In the magnificent National Museum of Anthropology, there are many stone statues representing death, including an assortment of small figures with grinning skulls from what’s believed to have been an Aztec “death cult.”
Santa Muerte, beloved and feared
“Put your phone under the seat,” muttered Armando Gutierrez-Cornejo, my driver. His voice was firm but urgent. We were passing through a rough part of town, home to thieves, low-level narcos and other denizens of Mexico City’s demimonde. Young hombres on bikes circled, ready to grab anything, even from moving vehicles. “Rats,” Gutierrez-Cornejo sneered, “with two legs.”
We stopped at a squat brick building at Nicolás Bravo 35: the National Sanctuary of the Angel of the Holy Death. For devotees of Santa Muerte — whom they address as Bony Lady, Pretty One, Little Girl and other endearing diminutives — this sacred space provides a magical, macabre connection with the supernatural. The Bony Lady is known for taking care of business, which may include snaring a lover or whacking a competitor. Along the sanctuary’s walls are pictures of Christian saints as well as many images of death personified, grim reapers holding scythes, reminiscent of cover art of an Iron Maiden album.
In a side chapel, a big man in black kneels in mystic communion with Santa Muerte, a skeleton dressed in white and blue who resembles a cross between a bride and the Virgin Mary. A dog snarls fiercely behind a metal gate. The family tending the somewhat grim gift shop avoids eye contact while sternly performing their duties. We were glad to get back into daylight.
Incense drifts through the air, vendors call out to customers and young men offer to cleanse my soul with a chicken (or, for a reduced rate, an egg).
We’re in a section of the Mercado de Sonora, or Sonora Market, called the Witches’ Market, where the scent of copal, a tree-resin-based incense, lends a ghostly ambiance to the death masks and Day of the Dead paraphernalia.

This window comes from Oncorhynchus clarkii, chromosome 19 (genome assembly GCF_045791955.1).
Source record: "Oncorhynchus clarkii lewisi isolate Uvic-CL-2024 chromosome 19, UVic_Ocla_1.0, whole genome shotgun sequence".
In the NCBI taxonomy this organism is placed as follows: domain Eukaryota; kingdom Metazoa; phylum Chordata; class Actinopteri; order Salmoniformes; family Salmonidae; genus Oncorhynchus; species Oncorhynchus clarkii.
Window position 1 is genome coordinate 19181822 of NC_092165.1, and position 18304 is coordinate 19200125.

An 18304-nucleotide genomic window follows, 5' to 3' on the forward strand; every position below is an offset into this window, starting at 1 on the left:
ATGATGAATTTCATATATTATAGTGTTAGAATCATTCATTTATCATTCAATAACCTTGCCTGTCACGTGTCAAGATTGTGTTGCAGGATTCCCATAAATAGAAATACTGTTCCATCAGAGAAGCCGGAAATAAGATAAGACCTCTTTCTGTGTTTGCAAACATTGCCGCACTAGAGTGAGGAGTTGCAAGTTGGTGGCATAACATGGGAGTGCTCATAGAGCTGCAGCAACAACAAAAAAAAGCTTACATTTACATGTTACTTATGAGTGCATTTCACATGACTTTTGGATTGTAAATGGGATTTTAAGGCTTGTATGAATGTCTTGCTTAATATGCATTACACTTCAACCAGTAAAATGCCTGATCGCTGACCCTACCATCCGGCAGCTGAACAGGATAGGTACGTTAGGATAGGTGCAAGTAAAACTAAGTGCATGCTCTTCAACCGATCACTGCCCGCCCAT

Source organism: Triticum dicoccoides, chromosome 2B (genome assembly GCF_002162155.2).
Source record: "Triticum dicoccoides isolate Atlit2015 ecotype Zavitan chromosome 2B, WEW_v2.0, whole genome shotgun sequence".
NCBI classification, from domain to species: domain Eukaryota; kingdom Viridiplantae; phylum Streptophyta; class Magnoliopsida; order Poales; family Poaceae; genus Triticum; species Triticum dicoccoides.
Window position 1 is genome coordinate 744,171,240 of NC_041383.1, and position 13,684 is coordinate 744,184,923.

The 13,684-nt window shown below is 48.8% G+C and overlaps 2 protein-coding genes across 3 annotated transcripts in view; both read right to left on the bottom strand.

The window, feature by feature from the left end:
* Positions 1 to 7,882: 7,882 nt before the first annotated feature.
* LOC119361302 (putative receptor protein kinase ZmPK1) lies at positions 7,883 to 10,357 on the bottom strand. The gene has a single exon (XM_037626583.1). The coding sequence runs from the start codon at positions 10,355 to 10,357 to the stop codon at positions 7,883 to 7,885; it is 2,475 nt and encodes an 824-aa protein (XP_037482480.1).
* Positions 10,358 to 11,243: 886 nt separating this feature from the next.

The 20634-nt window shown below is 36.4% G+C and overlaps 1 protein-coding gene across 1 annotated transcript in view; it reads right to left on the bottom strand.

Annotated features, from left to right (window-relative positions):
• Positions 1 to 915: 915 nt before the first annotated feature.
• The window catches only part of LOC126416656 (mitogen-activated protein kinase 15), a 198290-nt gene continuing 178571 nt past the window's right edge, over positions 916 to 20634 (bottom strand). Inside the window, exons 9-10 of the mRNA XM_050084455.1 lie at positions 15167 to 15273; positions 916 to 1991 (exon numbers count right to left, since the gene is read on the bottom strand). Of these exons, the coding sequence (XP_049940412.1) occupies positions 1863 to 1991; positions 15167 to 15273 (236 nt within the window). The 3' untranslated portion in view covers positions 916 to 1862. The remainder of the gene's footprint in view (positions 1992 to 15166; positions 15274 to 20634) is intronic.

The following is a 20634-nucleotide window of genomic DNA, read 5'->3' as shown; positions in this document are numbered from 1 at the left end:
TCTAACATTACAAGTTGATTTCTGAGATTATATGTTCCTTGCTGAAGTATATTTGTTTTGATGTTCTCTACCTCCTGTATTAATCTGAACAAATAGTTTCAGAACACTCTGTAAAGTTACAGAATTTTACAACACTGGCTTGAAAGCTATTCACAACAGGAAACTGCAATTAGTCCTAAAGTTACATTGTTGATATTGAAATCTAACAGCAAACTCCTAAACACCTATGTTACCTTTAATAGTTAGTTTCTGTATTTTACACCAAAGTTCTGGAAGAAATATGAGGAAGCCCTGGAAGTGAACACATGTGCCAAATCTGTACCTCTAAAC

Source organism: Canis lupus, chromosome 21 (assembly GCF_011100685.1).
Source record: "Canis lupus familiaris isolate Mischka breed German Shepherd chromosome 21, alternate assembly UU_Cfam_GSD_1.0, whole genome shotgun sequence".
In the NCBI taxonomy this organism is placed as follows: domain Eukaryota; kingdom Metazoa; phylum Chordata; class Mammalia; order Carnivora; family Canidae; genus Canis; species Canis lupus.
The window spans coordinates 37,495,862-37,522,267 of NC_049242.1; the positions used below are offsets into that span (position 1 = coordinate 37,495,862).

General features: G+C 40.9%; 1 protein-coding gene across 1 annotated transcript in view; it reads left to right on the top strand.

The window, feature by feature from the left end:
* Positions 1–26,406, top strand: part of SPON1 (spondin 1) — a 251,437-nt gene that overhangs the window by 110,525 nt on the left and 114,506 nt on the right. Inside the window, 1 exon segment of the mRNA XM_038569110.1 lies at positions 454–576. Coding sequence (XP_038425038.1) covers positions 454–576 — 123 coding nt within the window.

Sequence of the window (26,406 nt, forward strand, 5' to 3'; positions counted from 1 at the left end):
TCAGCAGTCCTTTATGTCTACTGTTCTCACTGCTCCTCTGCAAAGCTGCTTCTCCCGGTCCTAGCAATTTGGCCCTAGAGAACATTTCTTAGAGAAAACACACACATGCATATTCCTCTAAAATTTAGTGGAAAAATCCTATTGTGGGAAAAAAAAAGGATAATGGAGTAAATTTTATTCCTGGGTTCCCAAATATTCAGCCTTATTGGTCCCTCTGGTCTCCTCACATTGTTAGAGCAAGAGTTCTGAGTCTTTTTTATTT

Medicinal herbs line the aisles. Sacks of bark and wood chunks are advertised as cures for inflammation, tumors and just about every conceivable bodily and spiritual ailment.
We see many representations of Santa Muerte. Her image shows up on votive candles and some other products, a kind of trademark or brand.
As part of Day of the Dead festivities, Mexican families visit gravesites, which Feinman explains “is a way to connect living and supernatural worlds.”
Friends and family clean the gravesite and maybe eat a little something. They then leave the deceased his or her favorite things: tequila or mezcal, cigarettes and, for children, perhaps the ever-popular candy skulls.
Leading up to the Day of the Dead, bakeries are full of pan de muerto, or “bread of the dead,” a sugar-sprinkled egg loaf with bonelike imagery baked on top.
On Day of the Dead, large tamales made of cornmeal and chicken wrapped in banana leaves are cooked in underground ovens with hot rocks.
When the cooking is finished, the tamale is lifted out of the ground — exhumed, if you will — and eaten to remember those whose spirits have briefly returned from the other side and, just as importantly, to celebrate life in the face of death.